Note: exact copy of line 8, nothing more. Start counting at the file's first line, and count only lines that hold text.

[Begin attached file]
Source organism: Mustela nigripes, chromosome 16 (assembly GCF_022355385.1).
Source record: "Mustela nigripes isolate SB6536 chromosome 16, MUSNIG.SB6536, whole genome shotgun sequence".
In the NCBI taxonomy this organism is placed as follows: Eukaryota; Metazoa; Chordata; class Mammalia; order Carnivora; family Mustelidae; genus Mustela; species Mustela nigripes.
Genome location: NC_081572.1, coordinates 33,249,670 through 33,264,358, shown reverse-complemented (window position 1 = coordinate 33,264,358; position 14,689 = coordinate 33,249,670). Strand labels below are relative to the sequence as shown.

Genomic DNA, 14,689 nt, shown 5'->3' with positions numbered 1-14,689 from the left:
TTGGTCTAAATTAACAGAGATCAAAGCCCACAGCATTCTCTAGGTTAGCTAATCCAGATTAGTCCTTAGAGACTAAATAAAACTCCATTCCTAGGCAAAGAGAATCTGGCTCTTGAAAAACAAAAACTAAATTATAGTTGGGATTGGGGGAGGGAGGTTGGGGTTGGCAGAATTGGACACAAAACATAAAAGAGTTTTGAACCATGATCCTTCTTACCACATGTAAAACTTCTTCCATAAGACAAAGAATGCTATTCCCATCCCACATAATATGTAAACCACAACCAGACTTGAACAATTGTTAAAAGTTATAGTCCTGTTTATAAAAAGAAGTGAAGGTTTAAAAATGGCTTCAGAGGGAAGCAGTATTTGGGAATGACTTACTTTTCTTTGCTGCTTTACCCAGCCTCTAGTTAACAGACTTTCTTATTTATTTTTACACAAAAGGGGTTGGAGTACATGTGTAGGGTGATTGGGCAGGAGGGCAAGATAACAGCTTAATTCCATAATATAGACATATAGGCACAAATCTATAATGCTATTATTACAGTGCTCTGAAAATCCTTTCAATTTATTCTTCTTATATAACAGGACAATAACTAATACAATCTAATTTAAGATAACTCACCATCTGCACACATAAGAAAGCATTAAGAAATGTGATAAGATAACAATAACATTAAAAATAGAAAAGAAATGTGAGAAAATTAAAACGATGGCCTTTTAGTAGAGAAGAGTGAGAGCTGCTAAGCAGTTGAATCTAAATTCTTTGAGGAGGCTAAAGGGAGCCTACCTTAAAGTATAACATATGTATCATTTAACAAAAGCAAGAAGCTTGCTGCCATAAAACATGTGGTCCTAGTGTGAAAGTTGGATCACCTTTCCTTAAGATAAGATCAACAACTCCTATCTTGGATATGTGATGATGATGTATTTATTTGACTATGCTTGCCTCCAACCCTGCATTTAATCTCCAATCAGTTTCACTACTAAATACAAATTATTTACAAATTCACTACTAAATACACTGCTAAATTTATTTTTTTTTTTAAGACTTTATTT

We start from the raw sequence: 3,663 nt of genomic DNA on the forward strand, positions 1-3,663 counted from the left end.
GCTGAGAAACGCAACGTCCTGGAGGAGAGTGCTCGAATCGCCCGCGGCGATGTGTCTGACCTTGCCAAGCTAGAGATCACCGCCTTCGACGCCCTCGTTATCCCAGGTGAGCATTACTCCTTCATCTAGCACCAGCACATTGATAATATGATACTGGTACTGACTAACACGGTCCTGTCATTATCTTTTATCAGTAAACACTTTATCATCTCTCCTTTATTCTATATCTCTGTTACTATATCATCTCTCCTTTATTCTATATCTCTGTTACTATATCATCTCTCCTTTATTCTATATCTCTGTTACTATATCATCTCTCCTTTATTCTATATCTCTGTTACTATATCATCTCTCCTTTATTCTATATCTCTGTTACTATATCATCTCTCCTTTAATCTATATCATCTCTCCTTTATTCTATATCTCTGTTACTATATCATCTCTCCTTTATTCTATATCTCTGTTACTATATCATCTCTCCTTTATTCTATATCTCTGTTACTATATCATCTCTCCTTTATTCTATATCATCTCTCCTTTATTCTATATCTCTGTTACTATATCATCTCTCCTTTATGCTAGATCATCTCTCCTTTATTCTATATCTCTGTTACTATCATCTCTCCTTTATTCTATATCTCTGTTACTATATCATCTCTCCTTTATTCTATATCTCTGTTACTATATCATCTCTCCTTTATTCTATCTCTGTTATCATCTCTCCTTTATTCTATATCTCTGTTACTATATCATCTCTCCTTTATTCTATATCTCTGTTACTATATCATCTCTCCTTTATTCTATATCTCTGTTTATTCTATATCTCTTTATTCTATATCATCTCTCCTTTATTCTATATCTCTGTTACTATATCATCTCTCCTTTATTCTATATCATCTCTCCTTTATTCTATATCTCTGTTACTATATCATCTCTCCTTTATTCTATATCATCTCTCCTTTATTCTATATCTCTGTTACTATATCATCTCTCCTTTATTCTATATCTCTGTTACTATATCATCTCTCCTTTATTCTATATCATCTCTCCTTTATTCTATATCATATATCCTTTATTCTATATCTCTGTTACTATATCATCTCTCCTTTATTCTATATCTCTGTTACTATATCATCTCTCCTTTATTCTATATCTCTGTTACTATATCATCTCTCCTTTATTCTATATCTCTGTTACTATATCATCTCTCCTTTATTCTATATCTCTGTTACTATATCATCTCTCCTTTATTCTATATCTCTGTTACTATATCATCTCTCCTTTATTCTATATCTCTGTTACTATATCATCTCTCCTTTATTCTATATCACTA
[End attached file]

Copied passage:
GCTGAGAAACGCAACGTCCTGGAGGAGAGTGCTCGAATCGCCCGCGGCGATGTGTCTGACCTTGCCAAGCTAGAGATCACCGCCTTCGACGCCCTCGTTATCCCAGGTGAGCATTACTCCTTCATCTAGCACCAGCACATTGATAATATGATACTGGTACTGACTAACACGGTCCTGTCATTATCTTTTATCAGTAAACACTTTATCATCTCTCCTTTATTCTATATCTCTGTTACTATATCATCTCTCCTTTATTCTATATCTCTGTTACTATATCATCTCTCCTTTATTCTATATCTCTGTTACTATATCATCTCTCCTTTATTCTATATCTCTGTTACTATATCATCTCTCCTTTATTCTATATCTCTGTTACTATATCATCTCTCCTTTAATCTATATCATCTCTCCTTTATTCTATATCTCTGTTACTATATCATCTCTCCTTTATTCTATATCTCTGTTACTATATCATCTCTCCTTTATTCTATATCTCTGTTACTATATCATCTCTCCTTTATTCTATATCATCTCTCCTTTATTCTATATCTCTGTTACTATATCATCTCTCCTTTATGCTAGATCATCTCTCCTTTATTCTATATCTCTGTTACTATCATCTCTCCTTTATTCTATATCTCTGTTACTATATCATCTCTCCTTTATTCTATATCTCTGTTACTATATCATCTCTCCTTTATTCTATCTCTGTTATCATCTCTCCTTTATTCTATATCTCTGTTACTATATCATCTCTCCTTTATTCTATATCTCTGTTACTATATCATCTCTCCTTTATTCTATATCTCTGTTTATTCTATATCTCTTTATTCTATATCATCTCTCCTTTATTCTATATCTCTGTTACTATATCATCTCTCCTTTATTCTATATCATCTCTCCTTTATTCTATATCTCTGTTACTATATCATCTCTCCTTTATTCTATATCATCTCTCCTTTATTCTATATCTCTGTTACTATATCATCTCTCCTTTATTCTATATCTCTGTTACTATATCATCTCTCCTTTATTCTATATCATCTCTCCTTTATTCTATATCATATATCCTTTATTCTATATCTCTGTTACTATATCATCTCTCCTTTATTCTATATCTCTGTTACTATATCATCTCTCCTTTATTCTATATCTCTGTTACTATATCATCTCTCCTTTATTCTATATCTCTGTTACTATATCATCTCTCCTTTATTCTATATCTCTGTTACTATATCATCTCTCCTTTATTCTATATCTCTGTTACTATATCATCTCTCCTTTATTCTATATCTCTGTTACTATATCATCTCTCCTTTATTCTATATCACTA